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J Exp Biol. 2011 May 1;214(Pt 9):1437-44. doi: 10.1242/jeb.053124.

Physiology of invasion: cane toads are constrained by thermal effects on physiological mechanisms that support locomotor performance.

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  • 1Integrative Physiology, School of Biological Sciences A08, University of Sydney, NSW 2006, Australia. frank.seebacher@sydney.edu.au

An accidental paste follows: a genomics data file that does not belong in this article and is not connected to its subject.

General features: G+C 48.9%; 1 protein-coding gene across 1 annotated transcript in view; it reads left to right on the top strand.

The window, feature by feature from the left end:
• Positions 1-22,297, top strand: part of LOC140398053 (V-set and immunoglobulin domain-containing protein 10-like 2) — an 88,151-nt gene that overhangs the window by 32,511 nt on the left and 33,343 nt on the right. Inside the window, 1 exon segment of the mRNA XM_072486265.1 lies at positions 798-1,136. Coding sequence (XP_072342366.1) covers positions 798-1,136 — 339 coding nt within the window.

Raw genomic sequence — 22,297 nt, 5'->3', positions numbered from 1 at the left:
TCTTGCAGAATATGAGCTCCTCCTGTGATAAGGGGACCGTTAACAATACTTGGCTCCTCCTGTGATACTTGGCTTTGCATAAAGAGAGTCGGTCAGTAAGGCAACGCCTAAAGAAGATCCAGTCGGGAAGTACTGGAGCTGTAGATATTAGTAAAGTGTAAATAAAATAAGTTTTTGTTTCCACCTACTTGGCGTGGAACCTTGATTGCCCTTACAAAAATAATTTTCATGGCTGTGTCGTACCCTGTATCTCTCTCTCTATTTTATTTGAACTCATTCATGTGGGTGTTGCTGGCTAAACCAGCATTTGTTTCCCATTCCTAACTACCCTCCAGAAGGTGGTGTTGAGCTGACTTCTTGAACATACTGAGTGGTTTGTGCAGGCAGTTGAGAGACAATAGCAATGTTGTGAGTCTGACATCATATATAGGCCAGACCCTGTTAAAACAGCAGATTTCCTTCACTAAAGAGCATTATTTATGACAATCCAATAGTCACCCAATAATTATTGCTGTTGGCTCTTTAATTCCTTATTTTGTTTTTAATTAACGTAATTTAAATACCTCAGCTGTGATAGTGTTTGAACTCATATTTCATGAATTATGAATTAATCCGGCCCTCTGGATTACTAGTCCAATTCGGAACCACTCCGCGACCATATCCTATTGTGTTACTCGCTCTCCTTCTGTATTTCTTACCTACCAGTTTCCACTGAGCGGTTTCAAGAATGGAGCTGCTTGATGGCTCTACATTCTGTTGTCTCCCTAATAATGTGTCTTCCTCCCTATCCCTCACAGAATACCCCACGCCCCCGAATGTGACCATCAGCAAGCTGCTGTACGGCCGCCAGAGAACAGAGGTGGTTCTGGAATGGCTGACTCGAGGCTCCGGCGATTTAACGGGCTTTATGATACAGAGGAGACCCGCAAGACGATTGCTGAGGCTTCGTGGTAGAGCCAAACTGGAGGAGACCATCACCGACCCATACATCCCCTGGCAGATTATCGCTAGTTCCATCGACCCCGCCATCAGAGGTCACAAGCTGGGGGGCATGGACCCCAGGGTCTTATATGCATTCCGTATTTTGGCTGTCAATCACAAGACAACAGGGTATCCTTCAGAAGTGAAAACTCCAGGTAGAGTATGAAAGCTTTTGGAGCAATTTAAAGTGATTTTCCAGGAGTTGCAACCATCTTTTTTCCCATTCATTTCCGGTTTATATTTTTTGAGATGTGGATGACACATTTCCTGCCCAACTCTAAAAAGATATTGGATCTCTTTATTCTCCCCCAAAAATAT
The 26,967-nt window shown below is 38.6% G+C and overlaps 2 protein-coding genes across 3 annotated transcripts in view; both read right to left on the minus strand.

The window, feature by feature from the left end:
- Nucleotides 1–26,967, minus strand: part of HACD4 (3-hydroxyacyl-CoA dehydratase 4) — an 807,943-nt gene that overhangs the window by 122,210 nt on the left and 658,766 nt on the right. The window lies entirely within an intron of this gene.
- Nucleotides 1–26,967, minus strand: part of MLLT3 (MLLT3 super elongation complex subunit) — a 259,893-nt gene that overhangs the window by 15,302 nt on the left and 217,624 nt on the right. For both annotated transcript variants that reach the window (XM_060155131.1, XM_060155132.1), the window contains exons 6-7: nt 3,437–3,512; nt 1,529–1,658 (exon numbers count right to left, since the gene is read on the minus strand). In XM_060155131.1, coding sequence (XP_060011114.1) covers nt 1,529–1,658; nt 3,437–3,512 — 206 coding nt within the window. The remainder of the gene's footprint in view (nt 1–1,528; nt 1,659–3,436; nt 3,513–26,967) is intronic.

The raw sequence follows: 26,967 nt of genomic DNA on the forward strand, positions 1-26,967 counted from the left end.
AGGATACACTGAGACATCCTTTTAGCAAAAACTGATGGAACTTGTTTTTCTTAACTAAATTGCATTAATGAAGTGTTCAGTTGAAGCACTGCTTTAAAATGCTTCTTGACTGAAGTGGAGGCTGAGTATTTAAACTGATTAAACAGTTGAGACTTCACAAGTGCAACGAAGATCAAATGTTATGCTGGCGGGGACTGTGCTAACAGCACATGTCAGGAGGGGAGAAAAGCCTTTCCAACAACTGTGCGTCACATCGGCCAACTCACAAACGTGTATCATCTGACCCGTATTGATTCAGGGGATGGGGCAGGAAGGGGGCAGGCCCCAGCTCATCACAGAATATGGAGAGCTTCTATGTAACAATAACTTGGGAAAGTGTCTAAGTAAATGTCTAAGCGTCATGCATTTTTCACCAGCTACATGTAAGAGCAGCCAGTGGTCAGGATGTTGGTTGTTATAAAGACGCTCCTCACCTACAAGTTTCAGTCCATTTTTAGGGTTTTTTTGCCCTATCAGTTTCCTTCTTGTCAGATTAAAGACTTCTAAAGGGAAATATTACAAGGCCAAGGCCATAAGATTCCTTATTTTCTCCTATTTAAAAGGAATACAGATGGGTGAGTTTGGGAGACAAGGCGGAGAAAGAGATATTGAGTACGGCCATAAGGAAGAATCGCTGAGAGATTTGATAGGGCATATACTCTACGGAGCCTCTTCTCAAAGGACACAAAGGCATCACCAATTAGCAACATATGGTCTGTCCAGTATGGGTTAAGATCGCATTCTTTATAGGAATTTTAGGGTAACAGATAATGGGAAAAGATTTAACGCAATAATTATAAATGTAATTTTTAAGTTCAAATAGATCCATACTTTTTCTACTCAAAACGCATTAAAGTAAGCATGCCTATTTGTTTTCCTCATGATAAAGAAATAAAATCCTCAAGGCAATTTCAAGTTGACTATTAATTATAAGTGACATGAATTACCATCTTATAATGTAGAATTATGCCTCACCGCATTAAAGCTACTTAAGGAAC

Understanding the mechanisms that constrain the invasiveness of introduced animals is essential for managing invasions and for predicting their limits. In most vertebrate species, the capacity for invasion relies upon the physiological systems that support locomotion, and oxygen transport and metabolism may become limiting as environmental temperatures increase as predicted by the oxygen limitation hypothesis. Here we test the oxygen limitation hypothesis and propose the alternative hypothesis that within-individual plasticity will compensate for thermal variation. We show that during exercise in the invasive cane toad (Rhinella marina) oxygen transport by the cardiovascular system was maximised in warm-acclimated toads at high (30°C) temperatures, and that oxygen content of arterial blood was not affected by temperature. Resting oxygen consumption remained stable across a 10°C temperature range (20-30°C) when toads were allowed to acclimate, so that there was no increase in resting oxygen demand that could lead to a decrease in aerobic scope at high temperatures. Additionally, temperature acclimation had no effect on arterial-venous differences in oxygen partial pressures. Toads relied more on glycolytic ATP production at low temperatures to support locomotor activity. Mitochondrial capacities (citrate synthase and cytochrome c oxidase activities) were greatest at warmer temperatures. Interestingly, the metabolic cost of exercise increased at low temperatures. In contradiction to predictions by the oxygen limitation hypothesis, aerobic performance was not limited by high temperatures. On the contrary, the relatively slow advance of cane toads to cooler climates can be explained by the constraints of low temperatures on the physiological systems supporting locomotion. It is likely that human-induced global warming will facilitate invasions of environments that are currently too cool to support cane toads.

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